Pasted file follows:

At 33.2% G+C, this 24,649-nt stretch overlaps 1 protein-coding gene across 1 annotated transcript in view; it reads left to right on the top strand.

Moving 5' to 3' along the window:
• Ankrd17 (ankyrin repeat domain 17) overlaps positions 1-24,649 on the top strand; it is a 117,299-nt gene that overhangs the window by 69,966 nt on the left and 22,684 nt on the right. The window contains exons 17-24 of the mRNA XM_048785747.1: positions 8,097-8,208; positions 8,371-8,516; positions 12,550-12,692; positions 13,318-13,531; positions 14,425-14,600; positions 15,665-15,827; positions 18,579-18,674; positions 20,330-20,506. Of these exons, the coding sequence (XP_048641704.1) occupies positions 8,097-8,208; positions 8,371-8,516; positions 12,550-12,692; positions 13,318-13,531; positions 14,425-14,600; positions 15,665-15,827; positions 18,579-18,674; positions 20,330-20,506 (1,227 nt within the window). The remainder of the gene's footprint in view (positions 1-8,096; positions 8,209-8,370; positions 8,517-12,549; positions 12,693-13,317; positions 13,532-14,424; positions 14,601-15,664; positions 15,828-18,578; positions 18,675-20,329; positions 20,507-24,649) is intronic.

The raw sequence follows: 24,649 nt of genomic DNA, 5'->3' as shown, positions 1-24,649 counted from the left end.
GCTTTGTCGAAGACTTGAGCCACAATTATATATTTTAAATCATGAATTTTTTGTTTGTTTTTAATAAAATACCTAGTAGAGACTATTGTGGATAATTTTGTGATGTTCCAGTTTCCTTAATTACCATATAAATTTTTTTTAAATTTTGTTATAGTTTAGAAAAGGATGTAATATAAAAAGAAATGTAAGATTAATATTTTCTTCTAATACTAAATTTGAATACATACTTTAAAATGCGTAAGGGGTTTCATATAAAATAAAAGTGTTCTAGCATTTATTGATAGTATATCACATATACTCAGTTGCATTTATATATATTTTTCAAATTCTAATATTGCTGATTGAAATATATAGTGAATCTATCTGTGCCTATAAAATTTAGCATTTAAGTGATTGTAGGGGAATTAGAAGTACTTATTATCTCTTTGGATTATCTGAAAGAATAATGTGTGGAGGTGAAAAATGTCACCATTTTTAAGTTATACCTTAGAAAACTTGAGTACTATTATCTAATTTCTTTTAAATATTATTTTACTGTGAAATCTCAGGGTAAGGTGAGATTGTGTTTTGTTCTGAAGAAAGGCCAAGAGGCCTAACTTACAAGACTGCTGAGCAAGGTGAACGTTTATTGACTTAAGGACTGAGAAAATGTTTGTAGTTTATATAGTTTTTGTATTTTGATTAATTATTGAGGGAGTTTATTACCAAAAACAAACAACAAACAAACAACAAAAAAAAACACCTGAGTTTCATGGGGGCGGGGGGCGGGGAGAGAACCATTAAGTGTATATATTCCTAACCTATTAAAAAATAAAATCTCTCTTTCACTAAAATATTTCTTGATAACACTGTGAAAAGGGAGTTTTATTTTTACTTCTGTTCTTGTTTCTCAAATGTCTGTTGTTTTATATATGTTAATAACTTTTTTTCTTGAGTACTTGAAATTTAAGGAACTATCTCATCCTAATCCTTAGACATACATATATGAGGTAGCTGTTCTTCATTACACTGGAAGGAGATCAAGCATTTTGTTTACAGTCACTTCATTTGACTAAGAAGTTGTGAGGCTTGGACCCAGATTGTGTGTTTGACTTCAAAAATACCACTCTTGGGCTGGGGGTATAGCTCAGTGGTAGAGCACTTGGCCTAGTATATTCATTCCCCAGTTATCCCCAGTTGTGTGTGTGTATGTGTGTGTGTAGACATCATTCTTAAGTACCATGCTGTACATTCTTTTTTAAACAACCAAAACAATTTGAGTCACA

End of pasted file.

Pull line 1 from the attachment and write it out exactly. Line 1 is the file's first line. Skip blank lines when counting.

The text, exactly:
At 33.2% G+C, this 24,649-nt stretch overlaps 1 protein-coding gene across 1 annotated transcript in view; it reads left to right on the top strand.